13. Good practice examples and clauses that may be used for clustering are as follows:

Request Documentation – specifying separate assessments and contracts

Entity xx will not assess offers against the requirements of other xx portfolio entities participating in this procurement (as specified at Schedule Y). Each participating entity will undertake its own assessment in accordance with the Commonwealth Procurement Rules.

Any decision by an xx portfolio entity to avail itself of the offer by a successful Tenderer (if any) will result in a separate Contract with the Tenderer in respect of that entity.

Request Documentation – advising tenderers of potential for piggybacking

Xx portfolio entities may avail themselves of the Agreement resulting from this Request for Tender (RFT). Consequently, the volume of services required under this RFT may increase in accordance with the requirements of xx, or its portfolio entities [list attached]. The decision to do so will be taken by xx and any xx portfolio entity in accordance with the Commonwealth Procurement Rules.

Piggybacking

14. Piggybacking can only occur if specified in the request documentation at the start of the procurement process, and it forms part of the terms of the resulting contract. The piggybacking arrangement must not alter the scope of the procurement, noting that a change in volume does not mean an alteration to the scope. However, where an entity intends to procure a level of goods and services that will have the effect of producing a significant increase in volume to that originally envisaged, the entity needs to consider whether a new open approach to the market might deliver a better value for money outcome.

15. Where known, entities should identify which entities are likely to piggyback on the arrangement, such as other portfolio entities, or those that have expressed an interest in joining. They can also include a general provision to enable other (unnamed) entities to join.

Piggybacking and the market

16. Entities seeking to piggyback on an existing arrangement should consider whether:

  • the contract or deed allow for potential access by other entities;
  • the entity 's needs (specified requirements) are within the scope of the existing arrangement;
  • the entity will achieve value from money; and
  • whether the market has changed substantially since the existing arrangement was put in place.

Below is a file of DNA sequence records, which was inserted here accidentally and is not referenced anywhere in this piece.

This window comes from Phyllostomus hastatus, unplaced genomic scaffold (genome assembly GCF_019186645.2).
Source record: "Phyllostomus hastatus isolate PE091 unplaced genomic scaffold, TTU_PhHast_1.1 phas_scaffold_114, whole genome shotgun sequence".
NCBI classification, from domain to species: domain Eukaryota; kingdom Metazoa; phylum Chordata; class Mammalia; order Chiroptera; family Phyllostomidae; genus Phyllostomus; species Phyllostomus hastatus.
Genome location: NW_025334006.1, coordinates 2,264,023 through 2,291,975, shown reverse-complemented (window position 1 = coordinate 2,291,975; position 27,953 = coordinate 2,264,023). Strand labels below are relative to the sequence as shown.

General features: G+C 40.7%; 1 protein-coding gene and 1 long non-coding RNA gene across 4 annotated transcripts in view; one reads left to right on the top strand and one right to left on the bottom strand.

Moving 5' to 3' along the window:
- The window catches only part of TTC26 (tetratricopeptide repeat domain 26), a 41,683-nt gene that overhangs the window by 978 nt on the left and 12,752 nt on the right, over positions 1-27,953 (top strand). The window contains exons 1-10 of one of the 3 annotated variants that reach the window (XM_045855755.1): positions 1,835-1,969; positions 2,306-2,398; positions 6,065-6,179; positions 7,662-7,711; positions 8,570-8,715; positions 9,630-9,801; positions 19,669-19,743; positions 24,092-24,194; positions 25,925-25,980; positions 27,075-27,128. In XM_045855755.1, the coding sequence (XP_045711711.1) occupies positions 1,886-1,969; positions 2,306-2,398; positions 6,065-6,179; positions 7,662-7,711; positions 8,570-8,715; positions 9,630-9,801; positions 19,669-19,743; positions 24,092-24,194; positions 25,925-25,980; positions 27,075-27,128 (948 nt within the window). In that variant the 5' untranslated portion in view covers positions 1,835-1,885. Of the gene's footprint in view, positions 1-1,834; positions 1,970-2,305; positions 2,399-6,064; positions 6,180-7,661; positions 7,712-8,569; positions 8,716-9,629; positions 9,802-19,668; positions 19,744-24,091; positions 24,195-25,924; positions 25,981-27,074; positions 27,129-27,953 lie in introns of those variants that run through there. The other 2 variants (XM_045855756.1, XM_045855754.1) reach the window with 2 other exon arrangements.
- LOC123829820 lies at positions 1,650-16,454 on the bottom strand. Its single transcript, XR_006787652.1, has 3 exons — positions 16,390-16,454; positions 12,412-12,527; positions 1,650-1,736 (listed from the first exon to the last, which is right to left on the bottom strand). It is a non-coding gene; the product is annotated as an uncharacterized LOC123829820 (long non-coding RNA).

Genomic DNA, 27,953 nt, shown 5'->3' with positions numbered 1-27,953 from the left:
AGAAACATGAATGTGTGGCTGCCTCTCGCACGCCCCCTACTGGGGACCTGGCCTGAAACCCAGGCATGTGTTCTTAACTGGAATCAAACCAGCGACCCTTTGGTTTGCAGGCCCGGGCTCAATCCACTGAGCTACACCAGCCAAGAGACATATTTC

Resourcing

17. Conducting a cooperative arrangement (particularly a clustering arrangement) may require more resourcing overall than a single entity approach, although less than each entity approaching the market separately.

18. Entities can shape cooperative arrangements to meet their resourcing capacity. For example, entities with limited resources may choose a minimalist piggybacking approach, essentially putting in place a framework for other entities to access. Entities that cluster together may consider sharing the workload, each providing staff for the process. Where an entity takes a substantial lead role, they may seek to recoup some of their resourcing costs from the other participating entities.

19. Resourcing should be considered early in the planning process, to ensure entities understand and agree how the procurement and the ongoing administration of the cooperative entity arrangement will be managed.

Identifying Cooperative Opportunities

20. Entities can use the searchable entity Annual Procurement Plans on AusTender to assist in identifying cooperative ( 'multi agency access ') procurement opportunities. The Procurement Bulletin issued by the Department of Finance also includes a section on cooperative opportunities. The Procurement Bulletin is emailed on a monthly basis.

Cross jurisdictional cooperative procurement

21. Entities subject to the CPRs may wish to participate in cooperative agency procurement with external entities such as corporate Commonwealth entities or State and Territory government agencies. However, any such procurement must comply with the CPRs as if the agency itself were conducting the procurement in its own right. This in effect means that, if a non-corporate Commonwealth entity were to consider piggybacking onto an arrangement, the external entity must have conducted the procurement in accordance with the CPRs.